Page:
During towing of the vehicle the valve 73 is placed in "float" position so that, in turns, the inclined member 21 and pulleys 38 and 39 carried thereby may swivel or pivot about the axis of pins 27 and 28 (FIG. 5). The pulleys are thus able to align themselves with the cable during turns preventing excessive wear on the cable. The providing of an inclined member, with its elevated carrier, which can pivot, in controlled fashion, about the axis of pins 27 and 28 thus, primarily, has two beneficial results. It permits acquisition of lateral loads without as much maneuvering of the towing vehicle as would be necessary if only bar 54 were capable of pivotal movement. Further, the ability of the inclined member and the cable pulleys carried thereby to pivot during the towing operation eliminates wear on the cable caused by its scraping of the pulley walls during turns.
The lifting of the front end of the load by means of a cable attached to the trailing end of the load and towing of the load in this attitude results in greatly improved distribution of the weight of the load between the front and rear axles of the towing vehicle. During towing of the vehicle, carrier member 41 along with winch 71 is allowed to float up and down the inclined member 21. In actual practice, it has been found that the carrier moves approximately one foot in vertical distance as the towing vehicle pulls the disabled vehicle across hills and valleys in the road thereby allowing the distance between the two vehicles to increase and decrease ensuring a proper amount of load to be exerted on the towing vehicle by the disabled vehicle through the carrier winch combination. The carrier and front portion of the towing vehicle acts as a counterweight balancing the load of the front portion of the disabled vehicle carried off of the ground. Cable 72 is attached to the rear axle of the disabled vehicle and extends around lower sheave 39 and upper sheave 38 to winch 71. Winch 71 is hydraulically locked in its rotational position preventing cable 72 from being further extended or retracted from the winch as the carrier and winch move up and down the inclined member 21. A series of openings 81 are provided on inclined member 21 to receive a lock pin provided in registering aperture 82 in carrier 41 when the towing vehicle is not towing another vehicle.
An alternate embodiment of the inclined member with carrier is shown in FIG. 10. Inclined member 100 is mounted identically to inclined member 21 previously described with the only difference therebetween being that member 100 has a cross-section configured as an H to allow for a different mounting arrangement to the carrier relative to the inclined member. Carrier 110 likewise is identical with respect to carrier 41 and has a winch 71 identical to that provided on carrier 41. The cable on winch 71 extends over a top sheave 108 and a bottom sheave rotatably mounted to member 100. In lieu of a total of six rollers 46 provided on carrier 41 on each side of inclined member 21, carrier 110 has only three rollers 103, 104 and 105 mounted to channel 102 and positioned on one side of the H shaped inclined member 100 and a second set of three rollers mounted on channel 101 and positioned on the opposite side of the inclined member. One such roller on the opposite side is shown in FIG. 11 as roller 106. Each roller 103 through 106 along with the two rollers located beneath roller 106 are positioned between the rearward wall 111 and forward wall 112 of inclined member 100. As such, carrier 110 may be lowered closer to the ground as compared to carrier 41 as long as at least the top two rollers on each side of the carrier engage inclined member 100. That is, roller 105 and the correspondingly roller on the opposite side of the carrier may disengage inclined member 100 while the carrier is moved to its lowest position. A pair of hydralic cylinder motors are used to extend and retract the towing bar. Likewise, inclined member 100 is pivotally mounted to the main frame of the towing vehicle and is pivotable about a vertically inclined axis by a cylinder motor previously described for the other embodiment and shown in FIG. 4.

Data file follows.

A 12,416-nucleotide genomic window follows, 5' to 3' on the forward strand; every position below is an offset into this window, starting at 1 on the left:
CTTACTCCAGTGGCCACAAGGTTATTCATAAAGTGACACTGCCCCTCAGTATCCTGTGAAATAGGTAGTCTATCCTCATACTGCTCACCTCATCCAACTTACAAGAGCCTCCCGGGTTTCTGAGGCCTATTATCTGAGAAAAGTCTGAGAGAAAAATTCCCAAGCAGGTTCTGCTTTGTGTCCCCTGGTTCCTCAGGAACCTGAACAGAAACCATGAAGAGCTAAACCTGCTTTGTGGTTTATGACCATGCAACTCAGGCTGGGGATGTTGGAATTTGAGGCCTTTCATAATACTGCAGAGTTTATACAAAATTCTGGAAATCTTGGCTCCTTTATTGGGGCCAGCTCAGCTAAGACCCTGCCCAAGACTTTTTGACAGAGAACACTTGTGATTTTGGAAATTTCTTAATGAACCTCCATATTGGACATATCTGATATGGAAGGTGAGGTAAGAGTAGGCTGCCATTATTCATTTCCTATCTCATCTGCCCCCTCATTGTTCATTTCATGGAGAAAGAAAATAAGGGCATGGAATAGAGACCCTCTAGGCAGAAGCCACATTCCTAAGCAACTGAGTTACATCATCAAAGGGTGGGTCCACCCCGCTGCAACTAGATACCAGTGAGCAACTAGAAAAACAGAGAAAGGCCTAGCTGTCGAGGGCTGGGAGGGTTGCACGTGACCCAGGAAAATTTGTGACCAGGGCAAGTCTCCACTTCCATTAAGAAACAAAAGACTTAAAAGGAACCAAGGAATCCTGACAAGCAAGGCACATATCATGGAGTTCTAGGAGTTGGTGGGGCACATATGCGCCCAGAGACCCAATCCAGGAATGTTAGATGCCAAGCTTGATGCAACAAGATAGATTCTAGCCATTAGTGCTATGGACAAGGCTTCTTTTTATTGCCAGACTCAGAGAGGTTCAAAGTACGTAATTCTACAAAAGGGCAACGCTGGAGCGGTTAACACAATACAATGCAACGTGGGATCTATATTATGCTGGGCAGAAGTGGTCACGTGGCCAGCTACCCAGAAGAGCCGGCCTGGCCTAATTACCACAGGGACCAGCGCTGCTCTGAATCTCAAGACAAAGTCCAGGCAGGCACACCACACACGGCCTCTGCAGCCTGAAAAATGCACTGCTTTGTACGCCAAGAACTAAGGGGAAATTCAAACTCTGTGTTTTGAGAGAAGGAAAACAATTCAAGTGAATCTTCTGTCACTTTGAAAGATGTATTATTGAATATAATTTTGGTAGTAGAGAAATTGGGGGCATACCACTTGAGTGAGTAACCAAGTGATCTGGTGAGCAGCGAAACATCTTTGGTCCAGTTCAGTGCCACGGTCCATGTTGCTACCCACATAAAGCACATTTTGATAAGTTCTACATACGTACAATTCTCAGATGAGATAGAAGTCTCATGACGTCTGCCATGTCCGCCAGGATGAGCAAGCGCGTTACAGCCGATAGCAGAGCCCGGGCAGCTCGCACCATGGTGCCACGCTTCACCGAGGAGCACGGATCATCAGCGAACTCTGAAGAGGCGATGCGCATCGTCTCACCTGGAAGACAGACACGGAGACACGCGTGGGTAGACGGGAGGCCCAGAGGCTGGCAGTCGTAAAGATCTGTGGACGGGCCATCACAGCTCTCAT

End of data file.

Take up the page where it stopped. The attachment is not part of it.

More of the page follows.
While the invention has been illustrated and described in detail in the drawings and foregoing description, the same is to be considered as illustrative and not restrictive in character, it being understood that the preferred embodiments have been shown and described and that all changes and modifications that come within the spirit of the invention are desired to be protected.
|Cited Patent||Filing date||Publication date||Applicant||Title|
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|Citing Patent||Filing date||Publication date||Applicant||Title|
|US4632629 *||Aug 12, 1985||Dec 30, 1986||Kooima Roger D||Wheel lift apparatus for towing vehicles|
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|US5722810 *||Nov 7, 1995||Mar 3, 1998||Jerr-Dan Corporation||Over-center locking mechanism for tow truck wheel-lift or the like|
|US5782596 *||Nov 8, 1995||Jul 21, 1998||Jer-Dan Corporation||Tow truck equipped with a light weight rust resistant body assembly and an underlift assembly|
|US6315515||Aug 8, 1997||Nov 13, 2001||Jerr-Dan Corporation||Over-center towing locking mechanism for tow truck wheel lift or the like|
|US20150273252 *||Mar 26, 2015||Oct 1, 2015||Hme, Incorporated||Firefighting or rescue apparatus including a ladder mounted recovery winch|
|EP2269868A1 *||Jun 30, 2009||Jan 5, 2011||Omars S.p.A.||Wheel-lift assembly for wreckers|
|U.S. Classification||414/563, 280/402|
|May 7, 1985||CC||Certificate of correction|
|Jun 13, 1988||FPAY||Fee payment|
Year of fee payment: 4
|Jul 14, 1992||REMI||Maintenance fee reminder mailed|
|Dec 13, 1992||LAPS||Lapse for failure to pay maintenance fees|
|Feb 23, 1993||FP||Expired due to failure to pay maintenance fee|
Effective date: 19921213